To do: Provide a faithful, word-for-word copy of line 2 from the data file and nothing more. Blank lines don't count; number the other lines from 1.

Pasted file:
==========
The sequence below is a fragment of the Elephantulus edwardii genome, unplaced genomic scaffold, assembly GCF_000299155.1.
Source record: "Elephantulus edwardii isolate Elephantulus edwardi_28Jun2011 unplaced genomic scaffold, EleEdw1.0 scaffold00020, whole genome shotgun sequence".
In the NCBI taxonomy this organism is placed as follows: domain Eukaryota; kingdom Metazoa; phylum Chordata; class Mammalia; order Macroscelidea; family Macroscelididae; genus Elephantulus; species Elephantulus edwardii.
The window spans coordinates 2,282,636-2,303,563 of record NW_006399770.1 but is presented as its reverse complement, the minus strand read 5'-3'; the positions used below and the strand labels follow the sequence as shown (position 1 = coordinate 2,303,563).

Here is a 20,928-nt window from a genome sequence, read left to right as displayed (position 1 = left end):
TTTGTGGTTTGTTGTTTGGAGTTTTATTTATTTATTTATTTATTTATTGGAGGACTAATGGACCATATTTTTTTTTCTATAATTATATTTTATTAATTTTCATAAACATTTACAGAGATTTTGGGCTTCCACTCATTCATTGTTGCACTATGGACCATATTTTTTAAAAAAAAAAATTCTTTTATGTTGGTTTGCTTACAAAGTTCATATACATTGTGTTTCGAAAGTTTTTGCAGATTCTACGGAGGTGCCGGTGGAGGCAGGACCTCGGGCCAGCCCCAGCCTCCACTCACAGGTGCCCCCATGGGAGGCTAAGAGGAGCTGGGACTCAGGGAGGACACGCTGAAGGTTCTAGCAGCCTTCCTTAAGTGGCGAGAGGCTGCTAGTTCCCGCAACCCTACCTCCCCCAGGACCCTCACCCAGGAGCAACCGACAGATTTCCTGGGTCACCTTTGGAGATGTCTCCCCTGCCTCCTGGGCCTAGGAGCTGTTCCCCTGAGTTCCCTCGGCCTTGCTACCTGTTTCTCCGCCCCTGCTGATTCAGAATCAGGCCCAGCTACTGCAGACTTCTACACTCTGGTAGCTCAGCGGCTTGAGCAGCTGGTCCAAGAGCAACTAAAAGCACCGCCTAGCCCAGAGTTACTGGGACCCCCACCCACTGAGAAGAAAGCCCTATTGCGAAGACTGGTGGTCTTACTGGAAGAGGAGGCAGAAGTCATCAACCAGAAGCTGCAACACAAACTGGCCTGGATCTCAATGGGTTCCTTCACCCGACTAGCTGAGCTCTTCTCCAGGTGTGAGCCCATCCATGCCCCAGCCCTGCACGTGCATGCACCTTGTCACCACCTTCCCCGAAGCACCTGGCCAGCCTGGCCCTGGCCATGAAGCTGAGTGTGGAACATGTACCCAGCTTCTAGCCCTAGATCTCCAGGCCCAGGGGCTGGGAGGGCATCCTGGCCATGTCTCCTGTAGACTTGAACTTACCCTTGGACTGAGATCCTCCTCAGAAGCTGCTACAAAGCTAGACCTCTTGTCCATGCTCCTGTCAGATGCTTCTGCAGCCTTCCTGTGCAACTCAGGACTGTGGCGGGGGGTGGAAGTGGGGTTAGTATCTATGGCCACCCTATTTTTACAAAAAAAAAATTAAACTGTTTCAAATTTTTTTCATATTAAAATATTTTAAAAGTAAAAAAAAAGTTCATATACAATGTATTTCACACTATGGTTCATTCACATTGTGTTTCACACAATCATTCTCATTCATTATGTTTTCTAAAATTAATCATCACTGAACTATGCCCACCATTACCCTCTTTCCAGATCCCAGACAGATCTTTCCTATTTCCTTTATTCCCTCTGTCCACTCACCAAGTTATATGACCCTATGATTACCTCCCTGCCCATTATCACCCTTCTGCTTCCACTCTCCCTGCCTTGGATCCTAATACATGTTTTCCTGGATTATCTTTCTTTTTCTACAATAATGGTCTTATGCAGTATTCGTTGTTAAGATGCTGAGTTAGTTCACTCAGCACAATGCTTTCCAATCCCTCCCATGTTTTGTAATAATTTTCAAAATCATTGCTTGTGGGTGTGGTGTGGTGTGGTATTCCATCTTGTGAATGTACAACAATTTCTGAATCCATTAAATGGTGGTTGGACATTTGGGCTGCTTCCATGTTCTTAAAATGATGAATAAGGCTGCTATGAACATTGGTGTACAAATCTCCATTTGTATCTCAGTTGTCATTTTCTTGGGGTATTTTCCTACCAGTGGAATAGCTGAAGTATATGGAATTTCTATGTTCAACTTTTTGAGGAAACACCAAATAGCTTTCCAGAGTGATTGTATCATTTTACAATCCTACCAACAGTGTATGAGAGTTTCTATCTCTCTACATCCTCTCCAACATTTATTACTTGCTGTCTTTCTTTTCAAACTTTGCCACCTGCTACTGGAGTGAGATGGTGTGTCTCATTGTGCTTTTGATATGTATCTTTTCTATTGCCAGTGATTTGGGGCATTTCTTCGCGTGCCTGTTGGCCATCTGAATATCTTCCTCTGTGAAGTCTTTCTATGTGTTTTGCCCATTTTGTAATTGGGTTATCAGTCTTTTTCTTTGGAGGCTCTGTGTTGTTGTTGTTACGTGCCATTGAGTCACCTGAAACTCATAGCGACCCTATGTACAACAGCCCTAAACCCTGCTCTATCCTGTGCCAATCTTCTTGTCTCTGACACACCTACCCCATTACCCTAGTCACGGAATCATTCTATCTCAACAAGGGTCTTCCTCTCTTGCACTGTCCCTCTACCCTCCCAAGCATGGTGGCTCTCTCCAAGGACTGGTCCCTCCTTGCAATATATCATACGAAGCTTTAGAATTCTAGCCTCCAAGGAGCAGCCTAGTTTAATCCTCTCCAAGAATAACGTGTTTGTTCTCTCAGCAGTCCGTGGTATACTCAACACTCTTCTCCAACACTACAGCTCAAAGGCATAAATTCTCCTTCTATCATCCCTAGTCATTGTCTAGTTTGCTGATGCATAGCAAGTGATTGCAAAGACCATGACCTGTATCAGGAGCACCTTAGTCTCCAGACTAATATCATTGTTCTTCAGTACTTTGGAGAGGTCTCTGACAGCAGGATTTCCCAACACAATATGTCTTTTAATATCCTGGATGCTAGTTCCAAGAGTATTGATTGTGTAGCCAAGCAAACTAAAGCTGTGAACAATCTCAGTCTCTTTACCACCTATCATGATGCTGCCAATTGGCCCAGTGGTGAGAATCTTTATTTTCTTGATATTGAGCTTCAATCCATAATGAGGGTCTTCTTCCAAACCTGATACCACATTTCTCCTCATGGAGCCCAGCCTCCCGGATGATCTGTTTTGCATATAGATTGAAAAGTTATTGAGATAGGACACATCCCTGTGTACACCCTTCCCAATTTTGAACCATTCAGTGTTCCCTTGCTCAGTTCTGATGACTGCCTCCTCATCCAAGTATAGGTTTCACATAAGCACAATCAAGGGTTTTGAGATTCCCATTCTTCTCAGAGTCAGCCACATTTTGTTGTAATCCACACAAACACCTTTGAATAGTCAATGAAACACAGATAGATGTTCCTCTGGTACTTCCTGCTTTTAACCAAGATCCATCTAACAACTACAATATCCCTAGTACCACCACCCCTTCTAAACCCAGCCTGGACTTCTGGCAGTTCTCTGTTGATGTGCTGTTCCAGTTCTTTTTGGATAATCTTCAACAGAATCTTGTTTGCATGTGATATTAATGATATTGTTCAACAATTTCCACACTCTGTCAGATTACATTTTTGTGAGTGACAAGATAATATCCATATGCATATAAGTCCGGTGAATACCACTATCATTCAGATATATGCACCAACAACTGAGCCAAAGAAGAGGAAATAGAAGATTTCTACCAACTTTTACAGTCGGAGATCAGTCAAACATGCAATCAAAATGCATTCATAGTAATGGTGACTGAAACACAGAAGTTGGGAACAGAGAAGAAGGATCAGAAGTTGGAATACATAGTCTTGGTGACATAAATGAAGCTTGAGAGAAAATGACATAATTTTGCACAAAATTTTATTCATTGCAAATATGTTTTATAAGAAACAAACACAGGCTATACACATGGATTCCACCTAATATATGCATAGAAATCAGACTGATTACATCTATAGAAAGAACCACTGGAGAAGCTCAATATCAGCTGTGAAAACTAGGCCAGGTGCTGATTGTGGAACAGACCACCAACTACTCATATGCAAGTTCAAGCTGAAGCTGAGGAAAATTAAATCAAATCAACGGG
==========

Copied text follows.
Source record: "Elephantulus edwardii isolate Elephantulus edwardi_28Jun2011 unplaced genomic scaffold, EleEdw1.0 scaffold00020, whole genome shotgun sequence".